When we think about athletes, we tend to picture a particular type of person. We see young, perfectly fit people in their twenties and thirties, don’t we? We picture Olympians! If you can learn one thing at all, I hope you learn this: running can be for anyone. You can be any size, shape, or age and be fit.
As we get older, it definitely gets harder to stay in shape. After retirement, it may be difficult but it is also much more important. Our joints stiffen without exercise and unused muscles will weaken. As we advance in age, our mobility is on the line. One of our best lines of defense is staying active.
Does that mean you have to be an endurance runner at 65? Of course not! What it does mean is that it’s valuable, even vital, to find a regular exercise routine that you enjoy.
I'm not retired yet, but I'm planning for the future. I want to be up and active for as long as I can! Here are my top tips for older individuals who want to stay active and healthy well into their golden years.
5 Practical Tips for Staying Active in Retirement
1) Get Your Numbers
Before you get started with any regular exercise routine, make sure you go to your physician and get your numbers. You want to know things like blood pressure, cholesterol, and how much your heart can handle. Ask your physician what kinds of exercises are appropriate for you and what kinds you should avoid. Starting off with this information with help you avoid injury, health problems, and undue strain on your body.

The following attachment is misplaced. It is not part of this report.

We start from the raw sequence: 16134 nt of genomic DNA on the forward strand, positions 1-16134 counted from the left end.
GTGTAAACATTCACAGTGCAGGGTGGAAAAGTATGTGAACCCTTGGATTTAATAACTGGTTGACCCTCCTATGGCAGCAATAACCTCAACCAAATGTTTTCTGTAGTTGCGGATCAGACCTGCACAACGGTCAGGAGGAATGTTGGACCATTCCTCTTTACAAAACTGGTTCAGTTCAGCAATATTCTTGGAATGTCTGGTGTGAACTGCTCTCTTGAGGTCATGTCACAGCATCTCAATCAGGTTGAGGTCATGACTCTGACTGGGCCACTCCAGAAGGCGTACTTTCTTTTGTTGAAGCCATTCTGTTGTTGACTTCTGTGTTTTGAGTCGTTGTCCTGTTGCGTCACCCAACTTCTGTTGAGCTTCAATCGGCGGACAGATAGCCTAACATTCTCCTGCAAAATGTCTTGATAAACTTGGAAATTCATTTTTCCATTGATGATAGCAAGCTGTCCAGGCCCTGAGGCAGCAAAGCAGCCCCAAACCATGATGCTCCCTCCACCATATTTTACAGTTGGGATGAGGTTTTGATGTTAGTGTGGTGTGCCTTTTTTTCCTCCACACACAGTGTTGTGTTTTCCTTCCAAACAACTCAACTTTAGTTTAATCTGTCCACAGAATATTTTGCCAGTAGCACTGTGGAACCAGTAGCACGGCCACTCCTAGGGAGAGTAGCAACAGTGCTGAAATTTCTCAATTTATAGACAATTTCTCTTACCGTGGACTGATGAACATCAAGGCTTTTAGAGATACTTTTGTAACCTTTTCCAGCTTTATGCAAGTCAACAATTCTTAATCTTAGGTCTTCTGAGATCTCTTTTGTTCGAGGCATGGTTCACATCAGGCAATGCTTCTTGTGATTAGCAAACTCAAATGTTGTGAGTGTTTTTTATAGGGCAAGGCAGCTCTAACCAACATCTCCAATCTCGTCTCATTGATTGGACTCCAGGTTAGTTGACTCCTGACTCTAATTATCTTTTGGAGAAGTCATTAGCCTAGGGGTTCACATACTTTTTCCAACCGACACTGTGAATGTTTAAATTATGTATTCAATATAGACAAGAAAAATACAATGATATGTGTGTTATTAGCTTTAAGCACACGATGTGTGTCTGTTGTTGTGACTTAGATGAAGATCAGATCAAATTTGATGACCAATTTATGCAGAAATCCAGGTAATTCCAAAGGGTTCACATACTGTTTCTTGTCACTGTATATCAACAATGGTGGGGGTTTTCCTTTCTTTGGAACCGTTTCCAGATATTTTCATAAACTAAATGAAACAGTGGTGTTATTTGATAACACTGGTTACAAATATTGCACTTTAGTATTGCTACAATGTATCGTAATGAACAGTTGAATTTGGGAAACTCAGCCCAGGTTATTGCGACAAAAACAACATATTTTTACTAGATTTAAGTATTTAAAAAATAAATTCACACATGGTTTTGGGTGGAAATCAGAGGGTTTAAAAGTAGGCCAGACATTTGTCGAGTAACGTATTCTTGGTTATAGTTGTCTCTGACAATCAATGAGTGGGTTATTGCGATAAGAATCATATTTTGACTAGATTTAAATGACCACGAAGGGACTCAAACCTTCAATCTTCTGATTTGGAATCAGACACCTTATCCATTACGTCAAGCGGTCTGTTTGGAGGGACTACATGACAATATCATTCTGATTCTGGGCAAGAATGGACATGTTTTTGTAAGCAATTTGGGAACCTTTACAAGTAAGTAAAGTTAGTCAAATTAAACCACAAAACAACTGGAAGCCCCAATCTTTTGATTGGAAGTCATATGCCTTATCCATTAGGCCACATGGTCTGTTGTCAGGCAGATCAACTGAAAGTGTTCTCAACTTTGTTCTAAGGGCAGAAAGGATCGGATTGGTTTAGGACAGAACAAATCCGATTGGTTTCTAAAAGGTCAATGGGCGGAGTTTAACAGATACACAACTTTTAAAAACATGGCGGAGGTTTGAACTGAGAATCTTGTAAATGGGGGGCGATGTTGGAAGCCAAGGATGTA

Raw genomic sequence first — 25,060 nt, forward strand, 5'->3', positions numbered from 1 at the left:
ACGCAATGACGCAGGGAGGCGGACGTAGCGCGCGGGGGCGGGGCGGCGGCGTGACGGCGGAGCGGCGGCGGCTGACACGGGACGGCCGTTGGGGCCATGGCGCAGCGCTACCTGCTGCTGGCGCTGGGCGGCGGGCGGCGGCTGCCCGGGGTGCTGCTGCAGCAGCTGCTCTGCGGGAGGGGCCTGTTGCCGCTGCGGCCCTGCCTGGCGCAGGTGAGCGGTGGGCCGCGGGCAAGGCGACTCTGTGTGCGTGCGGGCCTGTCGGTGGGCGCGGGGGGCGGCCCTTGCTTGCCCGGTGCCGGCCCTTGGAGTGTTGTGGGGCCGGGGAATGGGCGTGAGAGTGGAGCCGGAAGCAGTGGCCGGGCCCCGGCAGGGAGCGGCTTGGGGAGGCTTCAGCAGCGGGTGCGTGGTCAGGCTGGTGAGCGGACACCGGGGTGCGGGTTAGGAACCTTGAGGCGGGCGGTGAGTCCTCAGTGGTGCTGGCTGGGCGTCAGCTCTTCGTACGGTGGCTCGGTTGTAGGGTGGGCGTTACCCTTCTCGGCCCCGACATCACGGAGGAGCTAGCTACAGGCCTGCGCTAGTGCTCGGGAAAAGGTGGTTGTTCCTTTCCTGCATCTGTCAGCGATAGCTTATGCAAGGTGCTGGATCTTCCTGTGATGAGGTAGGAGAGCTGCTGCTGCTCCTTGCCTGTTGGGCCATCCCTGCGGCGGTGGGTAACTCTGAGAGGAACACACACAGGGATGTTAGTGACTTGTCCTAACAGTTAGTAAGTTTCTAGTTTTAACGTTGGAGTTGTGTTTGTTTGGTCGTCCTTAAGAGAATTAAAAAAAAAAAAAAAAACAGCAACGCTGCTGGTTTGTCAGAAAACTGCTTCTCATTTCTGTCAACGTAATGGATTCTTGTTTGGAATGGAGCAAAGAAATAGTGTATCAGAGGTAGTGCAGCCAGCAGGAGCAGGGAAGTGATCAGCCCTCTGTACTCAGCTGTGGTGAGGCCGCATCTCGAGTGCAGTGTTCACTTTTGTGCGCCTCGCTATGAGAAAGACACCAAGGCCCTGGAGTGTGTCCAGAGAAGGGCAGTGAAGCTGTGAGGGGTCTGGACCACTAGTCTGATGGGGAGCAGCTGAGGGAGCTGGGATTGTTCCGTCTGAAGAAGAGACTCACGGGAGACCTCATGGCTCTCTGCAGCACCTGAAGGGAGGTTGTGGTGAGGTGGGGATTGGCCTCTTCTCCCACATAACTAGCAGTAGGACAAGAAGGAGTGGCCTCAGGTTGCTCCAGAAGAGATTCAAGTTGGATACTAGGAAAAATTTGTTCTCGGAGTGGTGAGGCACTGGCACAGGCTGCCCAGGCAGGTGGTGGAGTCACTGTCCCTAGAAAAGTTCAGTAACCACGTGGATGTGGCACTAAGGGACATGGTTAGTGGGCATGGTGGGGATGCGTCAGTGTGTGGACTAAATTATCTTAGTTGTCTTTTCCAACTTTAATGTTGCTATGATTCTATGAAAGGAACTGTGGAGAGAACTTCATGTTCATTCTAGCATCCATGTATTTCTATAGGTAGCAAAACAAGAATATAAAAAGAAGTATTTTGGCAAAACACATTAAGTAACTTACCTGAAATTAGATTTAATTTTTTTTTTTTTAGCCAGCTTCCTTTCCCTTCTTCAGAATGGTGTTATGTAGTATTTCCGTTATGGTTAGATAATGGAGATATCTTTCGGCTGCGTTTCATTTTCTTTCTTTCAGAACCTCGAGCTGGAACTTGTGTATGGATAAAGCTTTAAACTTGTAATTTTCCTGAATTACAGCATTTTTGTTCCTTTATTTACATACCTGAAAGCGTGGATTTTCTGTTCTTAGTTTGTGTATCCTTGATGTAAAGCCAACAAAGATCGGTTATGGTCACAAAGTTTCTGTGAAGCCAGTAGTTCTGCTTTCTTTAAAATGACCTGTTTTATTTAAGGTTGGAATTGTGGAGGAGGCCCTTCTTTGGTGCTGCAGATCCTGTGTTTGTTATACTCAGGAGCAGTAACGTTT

It can also help you set nutrition and lifestyle goals to meet along with your fitness goals. Cholesterol a little high? Cut out some red meats and fatty foods alongside your new exercise routine to ensure better heart health. That way, you can amplify the effectiveness of your exercise efforts.
2) Household Activities
In retirement, there are plenty of opportunities to get active all around you. You don’t need an expensive gym membership to get in a solid 30-minutes of activity every day. All you really need is time. Here are a few household activities that can give you a seriously good workout:
Gardening: pulling weeds, digging dirt, lifting bags of mulch, and carrying water hoses takes more strength than we realize.
Household Chores: whether it’s vacuuming, doing laundry, or cleaning those hard-to-reach places in the house, you’d be surprised how aerobic chores can get.
3) Take on the Grandkids
Want to get fit? Take on the next generation. If anyone knows energy and activity, it’s the grandkids. Spend some time in the park together, play catch, or go swimming. Push the little ones on the swings for a while. Simply humoring your grandchildren who want to play by actually playing with them can get you a lot more exercise than you bargained for.
4) Find Your Groove
In retirement, not having time to workout isn’t really an excuse. What’s more valuable is finding a workout that you can actually stick to. If you just enjoy walking or running, hey, great! Maybe you prefer strength training or being in a gym. You can also dance, join sports teams, or take up something like yoga or Tai Chi. If you don’t know what you’re going to really enjoy, look for it. It’s out there.
If you find you don’t really enjoy exercising at all, remember this: it’s not really about enjoying it. It’s about enjoying your retirement and golden years and being able to better enjoy your time with family and friends.
5) Take Your Time
Lastly, take your time. As someone who isn’t yet retired, I can’t always afford a leisurely pace in my life. Retirees can take their time getting places. If you can walk instead of drive, walk. If you can bike, bike. Take every opportunity to be active even if it will take you a little longer or be a little more inconvenient.
What's your plan for staying active after you retire? Let me know what you're doing to stay fit in the comments.